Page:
"Last year, my dad told me that she didn't sign my adoption papers, and I don't know when she found out that I was sent for adoption."
When her parents separated when she was 11/2 years old, her mother had custody of her, but took her to her father after six months.
Her paternal grandfather decided to put her up for adoption while keeping her brother.
"My brother said that if she knew I'd come back to look for them, she'd still be alive today."
While she understands their good intentions, she hopes they would stop sugar-coating the truth.
"It'd be nice to get full closure if I can visit (my mum's) grave, to know how she died and how she lived."
She intends to stay in Seoul for another year, to spend more time with her Korean family, especially her sprightly maternal grandmother who lives on a small island off the west coast.
Working with KoRoot, she hopes to change the way people view adoption, which she calls "legal child trafficking" that thrives out of a demand for children.
The cost of adopting a South Korean child is US$22,500 (S$32,000), according to adoption agency Holt International, which started international adoption from South Korea in 1956.
"Adoption is perceived as such a good thing, but society as a whole should also take responsibility for the life created. Was it really better to take me out of my family? Is there no better system to support the family that keeps the child?" Ms Huits asked.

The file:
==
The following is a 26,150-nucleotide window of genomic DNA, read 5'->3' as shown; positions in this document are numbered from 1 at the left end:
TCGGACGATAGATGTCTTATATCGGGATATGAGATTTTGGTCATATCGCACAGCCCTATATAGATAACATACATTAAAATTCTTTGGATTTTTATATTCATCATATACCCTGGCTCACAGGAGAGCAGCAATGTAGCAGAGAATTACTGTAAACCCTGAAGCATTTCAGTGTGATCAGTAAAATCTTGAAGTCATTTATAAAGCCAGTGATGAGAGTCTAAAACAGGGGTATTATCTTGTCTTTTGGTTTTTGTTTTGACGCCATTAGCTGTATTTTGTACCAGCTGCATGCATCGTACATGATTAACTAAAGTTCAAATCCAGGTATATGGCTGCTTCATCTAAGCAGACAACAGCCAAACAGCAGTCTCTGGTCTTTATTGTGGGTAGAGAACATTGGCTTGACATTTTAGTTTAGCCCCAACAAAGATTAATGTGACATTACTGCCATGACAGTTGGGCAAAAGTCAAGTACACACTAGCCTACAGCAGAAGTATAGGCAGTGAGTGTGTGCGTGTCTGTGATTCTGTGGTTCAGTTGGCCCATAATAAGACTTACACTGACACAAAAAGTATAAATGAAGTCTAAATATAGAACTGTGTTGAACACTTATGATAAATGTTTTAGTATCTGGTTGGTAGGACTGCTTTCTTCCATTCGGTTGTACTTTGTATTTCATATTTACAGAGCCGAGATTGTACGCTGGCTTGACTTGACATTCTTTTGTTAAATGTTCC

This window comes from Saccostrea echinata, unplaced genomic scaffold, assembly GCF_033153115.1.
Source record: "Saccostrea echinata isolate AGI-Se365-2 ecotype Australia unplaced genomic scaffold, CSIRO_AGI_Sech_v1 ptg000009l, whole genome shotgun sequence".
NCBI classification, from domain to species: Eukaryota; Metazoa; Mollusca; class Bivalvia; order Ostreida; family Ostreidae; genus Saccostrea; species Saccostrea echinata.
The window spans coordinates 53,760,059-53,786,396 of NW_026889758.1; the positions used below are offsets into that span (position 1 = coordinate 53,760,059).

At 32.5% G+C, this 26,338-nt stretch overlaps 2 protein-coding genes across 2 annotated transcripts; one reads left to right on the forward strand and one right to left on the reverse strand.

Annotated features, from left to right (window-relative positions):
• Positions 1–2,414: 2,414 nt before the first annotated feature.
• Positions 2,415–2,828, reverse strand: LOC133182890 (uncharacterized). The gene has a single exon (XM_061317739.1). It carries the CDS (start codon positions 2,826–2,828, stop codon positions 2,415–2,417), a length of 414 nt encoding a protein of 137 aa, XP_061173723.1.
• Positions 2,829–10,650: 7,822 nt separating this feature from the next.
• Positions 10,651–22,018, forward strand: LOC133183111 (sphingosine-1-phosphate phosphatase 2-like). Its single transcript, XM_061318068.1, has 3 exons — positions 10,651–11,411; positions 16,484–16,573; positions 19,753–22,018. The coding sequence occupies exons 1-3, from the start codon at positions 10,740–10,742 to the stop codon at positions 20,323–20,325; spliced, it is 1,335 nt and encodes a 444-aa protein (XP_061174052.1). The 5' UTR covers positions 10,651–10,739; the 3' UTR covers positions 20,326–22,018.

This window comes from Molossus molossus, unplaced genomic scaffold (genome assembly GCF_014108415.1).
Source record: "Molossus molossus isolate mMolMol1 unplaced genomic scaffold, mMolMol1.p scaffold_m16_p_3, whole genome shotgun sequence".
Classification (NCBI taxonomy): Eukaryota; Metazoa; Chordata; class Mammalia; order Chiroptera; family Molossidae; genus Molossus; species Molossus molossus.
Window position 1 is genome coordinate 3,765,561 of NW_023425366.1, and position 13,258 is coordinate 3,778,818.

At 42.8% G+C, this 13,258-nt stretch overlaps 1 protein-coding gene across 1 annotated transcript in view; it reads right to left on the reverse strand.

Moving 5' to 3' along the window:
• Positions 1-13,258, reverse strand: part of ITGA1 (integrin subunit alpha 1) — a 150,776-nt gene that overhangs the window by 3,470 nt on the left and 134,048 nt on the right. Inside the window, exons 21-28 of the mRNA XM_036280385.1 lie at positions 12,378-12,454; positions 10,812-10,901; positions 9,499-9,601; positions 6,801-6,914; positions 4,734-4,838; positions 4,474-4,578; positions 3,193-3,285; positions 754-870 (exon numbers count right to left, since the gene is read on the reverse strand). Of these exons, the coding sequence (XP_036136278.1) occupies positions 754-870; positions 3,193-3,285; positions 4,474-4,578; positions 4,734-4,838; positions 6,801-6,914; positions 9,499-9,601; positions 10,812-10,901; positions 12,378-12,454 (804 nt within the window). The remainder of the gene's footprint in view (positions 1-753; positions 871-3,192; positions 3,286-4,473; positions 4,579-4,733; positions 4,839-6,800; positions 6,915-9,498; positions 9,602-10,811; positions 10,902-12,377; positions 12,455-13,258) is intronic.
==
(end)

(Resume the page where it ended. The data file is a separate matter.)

IMPROVING INFORMATION ACCESS
KoRoot was involved in a recent forum that called for South Korea's adoption law, which was revised in 2012 to tighten control on adoption, to be amended again to make it easier for adoptees to have access to information.
Ms Annie Kim, 27, from Adoptee Solidarity Korea, which advocates alternatives to international adoption, was adopted by an American family and grew up in Sacramento in California. She shared at the forum how she almost did not find her mother.
The tracking code of a copy of a receipt of a telegram from KAS to her mother was blacked out - to protect the identity of the birth mother - but Ms Kim managed to make out the 16 digits by holding the piece of paper against the light. With the code, she was able to get her mother's name and address from the local post office.
One rainy day in July, she drove to the address in Gyeonggi province and her mother opened the door.
"I introduced myself and we both began to cry. It was the strangest feeling... I felt both uncomfortable because the situation was so surreal, and so comforted because she looked so familiar. We sat and talked for a few hours," she said.
Ms Kim has since been in regular contact with her mother, but said KAS called her in September to tell her that there was still no response from her mother.
It turned out that her mother got the telegram, but it had Ms Kim's Korean name wrong.
"Finding our families and knowing our histories shouldn't depend on accidents or luck, when we have the opportunity to fix the Special Adoption Law so that it works better," said Ms Kim.
This article was first published on November 14, 2015.